The announcement that full diplomatic relations had been restored between Qatar and a Quartet of Arab countries - Saudi Arabia, the UAE, Bahrain and Egypt - removed a cloud hanging over Qatar.
Yet, the storm had already passed for US$345 billion Qatar Investment Authority (QIA) which had overcome the initial financial impact and, like the Qatari economy, restructured and accelerated investment activity. As a custodian of the nation's long-term financial stability, the sovereign wealth fund will continue to diversify risk exposure to boost yield and insulate itself from geopolitical shocks - and that means steering clear of those countries whose governments posed a threat to the state's very existence.
The Quartet initiated a boycott of Qatar in June 2017 over its perceived accommodation of Islamist groups associated with the Muslim Brotherhood movement, as well as its close ties to Saudi Arabia's bitter foe Iran. QIA's existence alongside robust gas revenue proved crucial in maintaining the state's resilience.
The immediate crisis prompted QIA to repatriate US$20 billion in assets to support the domestic banking system which was placed under severe strain as non-residents withdrew funds, while Qatar's sovereign ratings were downgraded. QIA also cut its direct investment activity with a 55% cut in total deal value in 2018 to just over US$2 billion. Military action had also been feared and the threat continued to hang over the small Arab state so long as the boycott remained, posing the possibility of repatriation and even liquidation of QIA assets to shore up the economic and political system.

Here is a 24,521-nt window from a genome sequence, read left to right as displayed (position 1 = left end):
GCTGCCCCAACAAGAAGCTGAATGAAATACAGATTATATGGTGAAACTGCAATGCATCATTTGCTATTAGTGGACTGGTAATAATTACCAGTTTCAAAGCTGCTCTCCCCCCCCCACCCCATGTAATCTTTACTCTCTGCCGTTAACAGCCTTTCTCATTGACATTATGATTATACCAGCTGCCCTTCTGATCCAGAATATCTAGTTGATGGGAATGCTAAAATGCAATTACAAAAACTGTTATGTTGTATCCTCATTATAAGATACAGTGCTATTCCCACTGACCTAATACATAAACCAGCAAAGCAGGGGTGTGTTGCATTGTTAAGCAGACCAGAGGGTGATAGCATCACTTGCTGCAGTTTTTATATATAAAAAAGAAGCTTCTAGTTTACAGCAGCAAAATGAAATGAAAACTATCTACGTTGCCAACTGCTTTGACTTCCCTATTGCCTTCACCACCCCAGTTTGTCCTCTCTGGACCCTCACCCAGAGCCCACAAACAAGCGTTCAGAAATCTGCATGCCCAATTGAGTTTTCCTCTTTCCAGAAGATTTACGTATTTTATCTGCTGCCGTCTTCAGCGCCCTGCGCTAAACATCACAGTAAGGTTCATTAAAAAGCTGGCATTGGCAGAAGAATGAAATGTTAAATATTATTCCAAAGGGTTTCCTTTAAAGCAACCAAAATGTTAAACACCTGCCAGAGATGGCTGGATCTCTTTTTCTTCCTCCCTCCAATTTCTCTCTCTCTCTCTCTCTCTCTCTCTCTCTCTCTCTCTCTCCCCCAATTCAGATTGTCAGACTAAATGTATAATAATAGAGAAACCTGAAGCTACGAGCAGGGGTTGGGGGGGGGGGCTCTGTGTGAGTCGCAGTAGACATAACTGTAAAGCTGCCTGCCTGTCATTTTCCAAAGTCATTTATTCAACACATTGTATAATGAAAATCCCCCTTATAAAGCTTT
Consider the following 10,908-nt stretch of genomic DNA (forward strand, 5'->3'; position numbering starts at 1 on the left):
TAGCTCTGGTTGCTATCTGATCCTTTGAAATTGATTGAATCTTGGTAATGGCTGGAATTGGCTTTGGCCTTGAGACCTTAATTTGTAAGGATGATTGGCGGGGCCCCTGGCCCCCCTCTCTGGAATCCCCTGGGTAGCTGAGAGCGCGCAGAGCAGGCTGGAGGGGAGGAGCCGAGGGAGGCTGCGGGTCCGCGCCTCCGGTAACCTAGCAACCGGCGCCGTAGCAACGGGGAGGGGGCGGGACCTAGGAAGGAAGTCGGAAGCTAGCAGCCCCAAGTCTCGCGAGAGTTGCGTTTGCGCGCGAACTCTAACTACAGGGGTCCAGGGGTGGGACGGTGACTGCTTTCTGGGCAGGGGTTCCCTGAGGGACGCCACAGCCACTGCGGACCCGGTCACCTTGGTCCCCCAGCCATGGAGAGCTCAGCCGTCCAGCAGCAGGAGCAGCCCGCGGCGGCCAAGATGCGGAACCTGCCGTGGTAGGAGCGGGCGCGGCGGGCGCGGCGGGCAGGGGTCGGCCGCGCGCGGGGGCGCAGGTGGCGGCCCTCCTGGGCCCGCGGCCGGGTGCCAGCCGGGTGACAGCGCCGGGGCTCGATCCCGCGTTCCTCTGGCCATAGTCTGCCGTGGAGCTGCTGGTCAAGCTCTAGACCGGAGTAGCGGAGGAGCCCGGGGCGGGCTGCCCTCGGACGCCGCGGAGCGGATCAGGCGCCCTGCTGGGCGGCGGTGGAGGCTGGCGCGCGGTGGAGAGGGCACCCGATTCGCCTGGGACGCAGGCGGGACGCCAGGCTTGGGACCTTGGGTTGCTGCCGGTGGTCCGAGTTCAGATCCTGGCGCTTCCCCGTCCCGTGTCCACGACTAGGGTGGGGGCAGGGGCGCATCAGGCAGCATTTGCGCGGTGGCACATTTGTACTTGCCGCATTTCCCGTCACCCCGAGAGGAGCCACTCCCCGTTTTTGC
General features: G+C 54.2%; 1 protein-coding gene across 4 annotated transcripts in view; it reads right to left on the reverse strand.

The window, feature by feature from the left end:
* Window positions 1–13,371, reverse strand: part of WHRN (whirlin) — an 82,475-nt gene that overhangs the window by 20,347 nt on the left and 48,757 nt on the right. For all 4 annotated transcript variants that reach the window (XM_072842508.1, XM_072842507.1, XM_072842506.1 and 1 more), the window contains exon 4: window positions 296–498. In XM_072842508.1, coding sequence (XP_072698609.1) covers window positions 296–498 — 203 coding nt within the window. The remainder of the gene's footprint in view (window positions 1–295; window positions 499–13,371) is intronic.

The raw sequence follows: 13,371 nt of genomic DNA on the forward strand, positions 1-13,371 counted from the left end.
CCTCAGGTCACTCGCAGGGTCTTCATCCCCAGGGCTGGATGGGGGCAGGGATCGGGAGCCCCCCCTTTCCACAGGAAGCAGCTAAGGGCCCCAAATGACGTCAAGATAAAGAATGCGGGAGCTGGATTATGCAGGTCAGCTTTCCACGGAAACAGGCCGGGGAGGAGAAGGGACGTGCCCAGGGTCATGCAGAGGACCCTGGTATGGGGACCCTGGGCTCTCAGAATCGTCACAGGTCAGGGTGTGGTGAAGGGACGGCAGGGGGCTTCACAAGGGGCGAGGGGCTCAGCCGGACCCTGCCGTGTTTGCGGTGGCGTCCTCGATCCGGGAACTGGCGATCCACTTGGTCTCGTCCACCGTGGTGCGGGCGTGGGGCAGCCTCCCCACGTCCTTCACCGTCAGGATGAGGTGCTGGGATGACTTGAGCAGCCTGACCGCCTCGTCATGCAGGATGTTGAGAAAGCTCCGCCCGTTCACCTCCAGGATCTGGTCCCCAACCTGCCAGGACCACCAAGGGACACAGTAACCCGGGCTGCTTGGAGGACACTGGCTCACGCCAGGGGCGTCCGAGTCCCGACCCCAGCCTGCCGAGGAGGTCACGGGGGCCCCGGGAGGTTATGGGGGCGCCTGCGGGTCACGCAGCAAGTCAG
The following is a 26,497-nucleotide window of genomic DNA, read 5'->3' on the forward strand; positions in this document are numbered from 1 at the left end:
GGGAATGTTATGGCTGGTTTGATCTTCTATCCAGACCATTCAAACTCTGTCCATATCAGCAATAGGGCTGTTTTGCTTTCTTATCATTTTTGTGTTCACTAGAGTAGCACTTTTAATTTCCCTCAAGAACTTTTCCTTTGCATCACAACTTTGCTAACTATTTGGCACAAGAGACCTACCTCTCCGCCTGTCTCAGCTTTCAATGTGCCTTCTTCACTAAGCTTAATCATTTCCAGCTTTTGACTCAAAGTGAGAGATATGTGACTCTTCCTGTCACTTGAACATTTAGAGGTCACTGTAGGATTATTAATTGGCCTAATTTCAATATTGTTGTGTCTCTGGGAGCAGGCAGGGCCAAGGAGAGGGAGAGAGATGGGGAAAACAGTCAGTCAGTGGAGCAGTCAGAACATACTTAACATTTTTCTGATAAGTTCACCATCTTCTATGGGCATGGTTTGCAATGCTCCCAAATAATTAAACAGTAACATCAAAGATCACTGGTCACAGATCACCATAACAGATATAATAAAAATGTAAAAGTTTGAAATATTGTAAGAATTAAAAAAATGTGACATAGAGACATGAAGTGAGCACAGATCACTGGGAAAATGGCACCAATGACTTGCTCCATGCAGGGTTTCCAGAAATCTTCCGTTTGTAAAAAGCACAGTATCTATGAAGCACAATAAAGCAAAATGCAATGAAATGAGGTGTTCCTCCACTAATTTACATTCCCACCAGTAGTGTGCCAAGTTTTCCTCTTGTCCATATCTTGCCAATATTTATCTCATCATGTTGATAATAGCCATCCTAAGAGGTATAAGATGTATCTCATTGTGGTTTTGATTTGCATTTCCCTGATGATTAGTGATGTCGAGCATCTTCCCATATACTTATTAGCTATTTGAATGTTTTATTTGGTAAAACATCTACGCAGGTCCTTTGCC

The focus on domestic resilience building and the creation of alternative supply lines enabled Qatar to shake off the worse effects of the boycott. Confident that the pressure had eased and the financial system had stabilized and adjusted, QIA ramped up direct investment activity in 2019. A drop in 2020 mirrored other sovereign investors in response to the pandemic, but was still an improvement on the immediate aftermath of the crisis.
The formal agreement to end the dispute, mediated by Kuwait and the US, was signed at the 41st annual summit at Al-Ula in Saudi Arabia on 5th January. The agreement includes the lifting of the trade blockade and non-intervention in domestic political affairs of signatory nations. Qatar also withdrew its claims for US$5 billion in compensation for damages caused by the boycott.
Obstacles to intra-regional trade and investment will be removed, although political tensions will persist. A return to pre-crisis levels of trade and investment between Qatar and neighbors is unlikely with Doha looking to limit risks to the Qatari economy and financial system from reliance on GCC.
Having been burnt by the boycott, we expect QIA to steer clear of exposure to the economies of its neighbors, preferring instead continuing its push to diversify its portfolio and spread risk exposure across more geographies and sectors. As such, the agreement will not immediately unlock QIA capital for long-term cross-border projects and in regional stock markets.
QIA's asset base to continue to grow as Qatar's current account returns to surplus from 2022. Global SWF's 2021 Annual Report forecasts 5.0% CAGR over the decade - slightly lower than the SWF average average of 5.7%. By 2030, the fund's AUM will reach US$562 billion.